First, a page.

I do want to talk about my plans for tomorrow. I am going to change my schedule a little bit. Originally I had planned on reading More Than This and finishing the book tomorrow. However, I am really enjoying it as an audio and I want to continue my audible experience. So I have decided to bring The Hidden Oracle up a day. I do not know what I was thinking, I highly doubt that I can start and finish a book in three hours, especially with a character that I have very little empathy with. I am also planning on reading the third Spiderwick book tomorrow.

After this post I am planning on starting and finishing the second book in the Spiderwick Chronicles.

Those are my plans. Now onto the review.

The Spiderwick Chronicles: The Feild Guide by tony DiTerlizzi and Holly Black.

Summary: This book is about three siblings experiencing their first encounter with the Fae and mystical folk in their new home while finding a mysterious book.

Rating: I gave this book four out of five stars on Goodreads. If I was, to be honest, I would have given the book 3.5 stars out of five.

Pros: I do have a couple of things that I liked about this book. The first is that this is a good introduction to a series. It does give you a chance to get to know the characters and a bit about their surroundings. In addition, I can see why kids loved this series. The characters are relatable and the reading is pretty easy. The other reason why I like this book was its shortness. I know that this stems from reading this book for the Booktubeathon and trying to complete one of the challenges. However, I did enjoy that the book was concise and to the point.

Cons: There are a couple of problems that I had with the book. One of them was the lack of plot and growth. Yes the siblings getting together can be counted as both, but each character did not grow. I still felt as though I was asking the book “What else?” “What is the bigger plot?” I also did not like the lack of background. As relatable as the characters are, I would still like to know what makes them tick.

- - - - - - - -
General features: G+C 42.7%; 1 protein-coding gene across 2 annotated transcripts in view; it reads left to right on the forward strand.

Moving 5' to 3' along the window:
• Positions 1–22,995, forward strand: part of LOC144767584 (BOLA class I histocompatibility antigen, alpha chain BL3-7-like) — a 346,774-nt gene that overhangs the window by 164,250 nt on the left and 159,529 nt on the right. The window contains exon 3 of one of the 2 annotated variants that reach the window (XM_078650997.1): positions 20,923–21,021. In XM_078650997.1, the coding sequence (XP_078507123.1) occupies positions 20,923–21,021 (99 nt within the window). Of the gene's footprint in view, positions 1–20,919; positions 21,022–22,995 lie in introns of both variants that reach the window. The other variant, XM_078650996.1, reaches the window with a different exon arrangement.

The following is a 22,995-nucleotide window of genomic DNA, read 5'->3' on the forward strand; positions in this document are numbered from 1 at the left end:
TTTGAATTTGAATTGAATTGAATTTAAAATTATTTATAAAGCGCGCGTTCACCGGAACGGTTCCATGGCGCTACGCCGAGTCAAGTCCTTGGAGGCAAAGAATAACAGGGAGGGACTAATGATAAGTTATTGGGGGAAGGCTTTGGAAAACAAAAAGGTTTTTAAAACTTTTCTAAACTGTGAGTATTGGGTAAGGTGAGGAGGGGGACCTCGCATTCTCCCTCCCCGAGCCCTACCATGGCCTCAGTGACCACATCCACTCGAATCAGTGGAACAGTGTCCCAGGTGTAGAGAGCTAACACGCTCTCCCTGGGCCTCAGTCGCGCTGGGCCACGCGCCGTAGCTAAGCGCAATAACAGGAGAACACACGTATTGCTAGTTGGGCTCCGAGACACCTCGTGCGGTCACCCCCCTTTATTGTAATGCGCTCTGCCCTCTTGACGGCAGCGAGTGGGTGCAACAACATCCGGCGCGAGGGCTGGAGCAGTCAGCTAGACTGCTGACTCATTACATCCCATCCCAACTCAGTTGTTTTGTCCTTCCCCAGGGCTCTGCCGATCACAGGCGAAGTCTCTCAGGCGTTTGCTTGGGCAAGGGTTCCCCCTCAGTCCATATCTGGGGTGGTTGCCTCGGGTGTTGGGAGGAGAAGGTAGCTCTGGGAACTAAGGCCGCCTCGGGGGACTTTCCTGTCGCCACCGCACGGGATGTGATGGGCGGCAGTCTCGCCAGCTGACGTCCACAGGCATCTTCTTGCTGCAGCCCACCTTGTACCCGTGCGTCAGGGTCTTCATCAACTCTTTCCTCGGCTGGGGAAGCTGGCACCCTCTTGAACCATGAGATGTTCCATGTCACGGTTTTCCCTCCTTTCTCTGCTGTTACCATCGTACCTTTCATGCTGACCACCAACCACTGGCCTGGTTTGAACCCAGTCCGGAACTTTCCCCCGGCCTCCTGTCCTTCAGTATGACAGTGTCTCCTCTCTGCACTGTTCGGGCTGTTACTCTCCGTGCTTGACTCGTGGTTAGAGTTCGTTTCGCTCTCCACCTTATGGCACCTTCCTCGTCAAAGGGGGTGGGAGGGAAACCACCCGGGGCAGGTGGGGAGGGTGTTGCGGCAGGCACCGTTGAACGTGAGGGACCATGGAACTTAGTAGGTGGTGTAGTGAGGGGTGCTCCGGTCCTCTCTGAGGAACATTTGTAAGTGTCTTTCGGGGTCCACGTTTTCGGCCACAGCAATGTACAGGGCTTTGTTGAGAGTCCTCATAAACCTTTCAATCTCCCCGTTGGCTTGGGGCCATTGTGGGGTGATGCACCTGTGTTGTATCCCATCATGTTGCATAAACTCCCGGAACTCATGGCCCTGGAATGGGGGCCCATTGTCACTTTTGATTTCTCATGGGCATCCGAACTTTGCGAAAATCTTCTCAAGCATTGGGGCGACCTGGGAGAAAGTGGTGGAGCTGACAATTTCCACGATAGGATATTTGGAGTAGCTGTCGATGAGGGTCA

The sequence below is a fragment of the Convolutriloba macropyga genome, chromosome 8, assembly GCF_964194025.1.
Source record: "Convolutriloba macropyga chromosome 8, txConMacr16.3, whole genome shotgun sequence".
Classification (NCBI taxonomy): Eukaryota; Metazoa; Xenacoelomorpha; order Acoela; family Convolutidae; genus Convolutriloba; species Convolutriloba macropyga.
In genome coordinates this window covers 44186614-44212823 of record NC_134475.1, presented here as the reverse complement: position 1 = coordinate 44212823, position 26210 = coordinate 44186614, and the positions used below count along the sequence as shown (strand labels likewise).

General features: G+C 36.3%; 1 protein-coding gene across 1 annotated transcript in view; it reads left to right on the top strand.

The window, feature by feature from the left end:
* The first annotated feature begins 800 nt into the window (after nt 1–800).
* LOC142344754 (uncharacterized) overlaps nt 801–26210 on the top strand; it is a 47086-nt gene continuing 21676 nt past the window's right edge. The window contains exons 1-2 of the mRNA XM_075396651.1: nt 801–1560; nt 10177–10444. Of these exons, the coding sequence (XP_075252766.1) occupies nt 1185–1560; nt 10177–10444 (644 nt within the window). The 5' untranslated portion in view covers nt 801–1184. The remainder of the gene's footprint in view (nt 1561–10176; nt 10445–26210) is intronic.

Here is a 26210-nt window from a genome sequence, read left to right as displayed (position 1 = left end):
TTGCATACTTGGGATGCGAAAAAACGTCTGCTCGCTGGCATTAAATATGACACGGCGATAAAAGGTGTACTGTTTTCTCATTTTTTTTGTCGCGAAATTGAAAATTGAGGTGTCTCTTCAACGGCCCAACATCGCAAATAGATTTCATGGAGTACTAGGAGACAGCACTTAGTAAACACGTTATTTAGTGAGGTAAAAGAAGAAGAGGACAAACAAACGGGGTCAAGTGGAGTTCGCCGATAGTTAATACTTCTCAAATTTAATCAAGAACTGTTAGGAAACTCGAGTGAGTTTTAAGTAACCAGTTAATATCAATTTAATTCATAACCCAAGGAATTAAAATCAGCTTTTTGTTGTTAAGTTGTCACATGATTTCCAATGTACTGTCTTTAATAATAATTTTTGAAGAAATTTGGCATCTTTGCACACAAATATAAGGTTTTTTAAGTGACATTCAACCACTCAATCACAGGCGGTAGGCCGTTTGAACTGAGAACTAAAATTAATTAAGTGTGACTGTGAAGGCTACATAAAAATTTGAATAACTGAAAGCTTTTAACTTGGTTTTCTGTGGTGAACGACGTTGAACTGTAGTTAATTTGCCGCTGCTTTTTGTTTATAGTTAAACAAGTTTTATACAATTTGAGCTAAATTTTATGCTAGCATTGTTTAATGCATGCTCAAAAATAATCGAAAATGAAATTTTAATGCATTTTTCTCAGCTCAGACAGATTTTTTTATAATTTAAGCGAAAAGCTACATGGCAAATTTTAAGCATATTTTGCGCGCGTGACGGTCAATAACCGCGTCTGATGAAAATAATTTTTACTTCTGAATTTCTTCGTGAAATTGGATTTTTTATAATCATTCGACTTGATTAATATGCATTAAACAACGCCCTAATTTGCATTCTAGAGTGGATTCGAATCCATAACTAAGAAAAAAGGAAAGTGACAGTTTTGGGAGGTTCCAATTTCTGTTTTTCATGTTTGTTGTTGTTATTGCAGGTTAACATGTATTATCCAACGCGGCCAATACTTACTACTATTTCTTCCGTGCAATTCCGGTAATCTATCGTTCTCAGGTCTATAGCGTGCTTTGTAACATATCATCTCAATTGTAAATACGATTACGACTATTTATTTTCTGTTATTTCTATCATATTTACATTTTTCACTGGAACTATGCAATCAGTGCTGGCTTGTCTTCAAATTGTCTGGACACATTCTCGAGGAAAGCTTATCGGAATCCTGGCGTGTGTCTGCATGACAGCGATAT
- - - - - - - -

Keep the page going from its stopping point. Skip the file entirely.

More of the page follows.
Recommendation: I am not sure if I would recommend this book. I can see why it is a popular book with upper elementary age children, but it did not entice me. I do want to continue on with the series to see how the books progress.

I do hope that you enjoyed this post. I might see you tomorrow. We will see with my crazy schedule. Other than that, have fun and happy reading!

Booktubeathon Day 1!

I cannot believe that we are almost done with day one of Booktubeathon. Strangely, I am only an hour behind my schedule time. I am extremely proud of myself. I have finished one book, 18% of another, and in 30 minutes I will be also to start the Spiderwick Chronicles. The book that I got to finish was The Time Machine, and I was able to start listening to More Than This.  I am hoping to keep this pace up and to continue reading.

For tomorrow I am thinking of continuing listening to More Than This and I might read Sorta Like a Rock Star. I am not sure. I know the book is due soon, so I should finish that, but I also want to get started on some of the other books on my TBR. We will see what I feel like reading tomorrow.

Now onto the review. I have decided to keep the format that I did with Everland. I feel like that this format is simpler. I will admit that there will be some SPOILERS. There is no way around it since these spoilers are what helped influenced my rating.